... Bourjade (2009) modified the uniform-price auction rules in allowing the seller to ration bidders and proved that this rules provide a strategic foundation for underpricing when the seller has an interest in ownership dispersion and then many of the so-called "collusive-seeming" equilibria disappear. Brenner et al. (2009) investigated the revealed preferences of the issuers by surveying the sovereign issuers that conduct auctions and found that the majority of the issuers/countries in our sample use a discriminatory auction mechanism for issuing government debt, and they also concluded that market-oriented eco- Technological and Economic Development of Economy, 2015, 21(1): 96-117 nomies and those that practice common law tend to use a uniform method while economies who are less market oriented and practice civil law tend to use discriminatory price auctions. Holmberg (2009) characterized the Nash equilibrium in a pay-as-bid, divisible-good, pro- curement auction, and compared the offer curves and mark-ups of the derived equilibrium to the results for the SFE of a uniform-price auction. ...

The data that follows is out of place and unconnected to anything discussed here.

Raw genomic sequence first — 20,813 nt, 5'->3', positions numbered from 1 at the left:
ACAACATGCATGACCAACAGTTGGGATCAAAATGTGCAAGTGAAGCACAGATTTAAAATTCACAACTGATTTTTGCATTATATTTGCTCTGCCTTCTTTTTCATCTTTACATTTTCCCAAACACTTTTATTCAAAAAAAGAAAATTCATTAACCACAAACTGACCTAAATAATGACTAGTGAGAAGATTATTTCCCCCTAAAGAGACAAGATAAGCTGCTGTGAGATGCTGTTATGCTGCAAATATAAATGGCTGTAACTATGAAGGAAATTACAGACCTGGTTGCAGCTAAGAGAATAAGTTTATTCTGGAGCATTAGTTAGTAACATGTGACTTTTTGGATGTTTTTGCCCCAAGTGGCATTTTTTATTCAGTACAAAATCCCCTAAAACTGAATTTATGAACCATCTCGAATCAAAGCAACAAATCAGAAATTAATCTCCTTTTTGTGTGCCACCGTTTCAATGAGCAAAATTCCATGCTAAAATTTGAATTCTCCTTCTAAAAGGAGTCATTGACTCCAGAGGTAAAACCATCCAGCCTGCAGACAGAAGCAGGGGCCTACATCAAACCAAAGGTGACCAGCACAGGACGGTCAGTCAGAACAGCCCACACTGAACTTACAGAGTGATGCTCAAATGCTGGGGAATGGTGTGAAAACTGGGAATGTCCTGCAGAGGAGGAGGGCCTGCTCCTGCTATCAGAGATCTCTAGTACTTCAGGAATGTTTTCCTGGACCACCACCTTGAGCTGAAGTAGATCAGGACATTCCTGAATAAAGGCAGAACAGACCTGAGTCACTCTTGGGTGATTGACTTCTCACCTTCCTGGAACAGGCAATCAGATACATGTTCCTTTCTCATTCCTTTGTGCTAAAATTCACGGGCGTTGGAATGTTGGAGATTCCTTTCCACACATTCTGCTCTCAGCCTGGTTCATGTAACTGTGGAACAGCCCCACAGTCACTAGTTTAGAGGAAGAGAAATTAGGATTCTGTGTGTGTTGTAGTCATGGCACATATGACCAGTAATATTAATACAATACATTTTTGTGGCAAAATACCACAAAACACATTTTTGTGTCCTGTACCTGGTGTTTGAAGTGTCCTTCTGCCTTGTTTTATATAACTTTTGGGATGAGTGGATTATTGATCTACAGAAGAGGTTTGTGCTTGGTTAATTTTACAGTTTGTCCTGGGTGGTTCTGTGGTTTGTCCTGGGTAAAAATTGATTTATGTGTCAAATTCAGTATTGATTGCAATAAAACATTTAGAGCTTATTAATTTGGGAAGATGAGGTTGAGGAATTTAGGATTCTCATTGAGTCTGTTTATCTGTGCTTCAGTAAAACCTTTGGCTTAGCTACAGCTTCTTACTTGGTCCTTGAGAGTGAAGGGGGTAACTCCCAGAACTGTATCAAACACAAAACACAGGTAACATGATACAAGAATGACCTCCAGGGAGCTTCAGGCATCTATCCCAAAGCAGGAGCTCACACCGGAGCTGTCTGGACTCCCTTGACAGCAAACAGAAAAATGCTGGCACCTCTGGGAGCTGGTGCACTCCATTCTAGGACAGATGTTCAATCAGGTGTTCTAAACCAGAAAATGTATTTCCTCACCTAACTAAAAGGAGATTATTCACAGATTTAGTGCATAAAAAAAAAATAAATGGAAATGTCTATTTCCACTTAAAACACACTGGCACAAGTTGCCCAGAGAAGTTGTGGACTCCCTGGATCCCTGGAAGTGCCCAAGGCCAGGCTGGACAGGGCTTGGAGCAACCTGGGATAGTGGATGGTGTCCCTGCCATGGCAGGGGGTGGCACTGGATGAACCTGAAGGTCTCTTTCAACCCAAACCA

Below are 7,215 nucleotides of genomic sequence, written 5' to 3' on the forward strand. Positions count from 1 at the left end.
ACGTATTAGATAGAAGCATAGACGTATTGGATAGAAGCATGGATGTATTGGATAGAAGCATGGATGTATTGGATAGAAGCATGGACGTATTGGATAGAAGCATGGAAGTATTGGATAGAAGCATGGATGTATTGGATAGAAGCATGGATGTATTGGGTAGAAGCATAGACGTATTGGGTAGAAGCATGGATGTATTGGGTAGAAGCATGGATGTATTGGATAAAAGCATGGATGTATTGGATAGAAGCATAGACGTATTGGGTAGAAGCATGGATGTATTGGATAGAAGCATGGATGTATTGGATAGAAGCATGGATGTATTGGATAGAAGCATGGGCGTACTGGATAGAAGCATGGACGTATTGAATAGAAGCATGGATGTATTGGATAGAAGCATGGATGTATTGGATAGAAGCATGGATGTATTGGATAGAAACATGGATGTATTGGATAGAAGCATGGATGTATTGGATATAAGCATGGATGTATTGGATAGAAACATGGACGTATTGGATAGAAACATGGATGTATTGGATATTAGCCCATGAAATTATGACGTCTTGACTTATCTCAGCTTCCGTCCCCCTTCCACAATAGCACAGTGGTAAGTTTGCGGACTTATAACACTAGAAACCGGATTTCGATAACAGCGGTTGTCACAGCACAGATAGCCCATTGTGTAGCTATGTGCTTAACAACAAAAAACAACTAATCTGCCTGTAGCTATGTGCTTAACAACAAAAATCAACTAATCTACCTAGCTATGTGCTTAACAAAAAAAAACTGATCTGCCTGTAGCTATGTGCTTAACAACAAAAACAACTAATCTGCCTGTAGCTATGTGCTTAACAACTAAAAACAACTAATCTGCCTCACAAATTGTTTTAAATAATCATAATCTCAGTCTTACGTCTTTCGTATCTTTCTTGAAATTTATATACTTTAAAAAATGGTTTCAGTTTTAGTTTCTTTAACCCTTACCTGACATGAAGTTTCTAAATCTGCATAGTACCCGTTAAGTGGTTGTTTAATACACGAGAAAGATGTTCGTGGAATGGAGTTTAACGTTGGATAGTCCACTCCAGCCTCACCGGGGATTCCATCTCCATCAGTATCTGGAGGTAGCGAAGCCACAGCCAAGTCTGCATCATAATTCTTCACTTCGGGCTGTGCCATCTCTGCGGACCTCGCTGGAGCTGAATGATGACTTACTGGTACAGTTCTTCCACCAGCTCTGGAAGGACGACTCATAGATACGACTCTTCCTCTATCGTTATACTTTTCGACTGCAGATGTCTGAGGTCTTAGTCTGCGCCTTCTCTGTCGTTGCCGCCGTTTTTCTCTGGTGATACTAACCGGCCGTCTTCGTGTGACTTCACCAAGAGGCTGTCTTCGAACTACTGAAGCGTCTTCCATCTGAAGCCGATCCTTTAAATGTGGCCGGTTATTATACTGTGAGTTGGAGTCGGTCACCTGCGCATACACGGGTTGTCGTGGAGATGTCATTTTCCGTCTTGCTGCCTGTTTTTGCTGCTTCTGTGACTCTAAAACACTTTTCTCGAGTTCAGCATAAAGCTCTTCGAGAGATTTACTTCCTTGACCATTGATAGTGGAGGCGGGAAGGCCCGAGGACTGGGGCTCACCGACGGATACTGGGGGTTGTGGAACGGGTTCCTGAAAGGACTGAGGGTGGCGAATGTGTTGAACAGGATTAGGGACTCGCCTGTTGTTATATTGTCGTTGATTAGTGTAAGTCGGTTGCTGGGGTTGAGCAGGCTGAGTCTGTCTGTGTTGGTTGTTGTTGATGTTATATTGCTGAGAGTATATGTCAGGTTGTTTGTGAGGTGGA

The Romans also used auctions to liquidate the assets of debtors whose property had been confiscated.[8] For example, Marcus Aurelius sold household furniture to pay off debts, the sales lasting for months.[9] One of the most significant historical auctions occurred in the year 193 A.D. when the entire Roman Empire was put on the auction block by the Praetorian Guard. On 28 March 193, the Praetorian Guard first killed emperor Pertinax, then offered the empire to the highest bidder. Didius Julianus outbid everyone else for the price of 6,250 drachmas per guard,[citation needed] an act that initiated a brief civil war. Didius was then beheaded two months later when Septimius Severus conquered Rome.[8]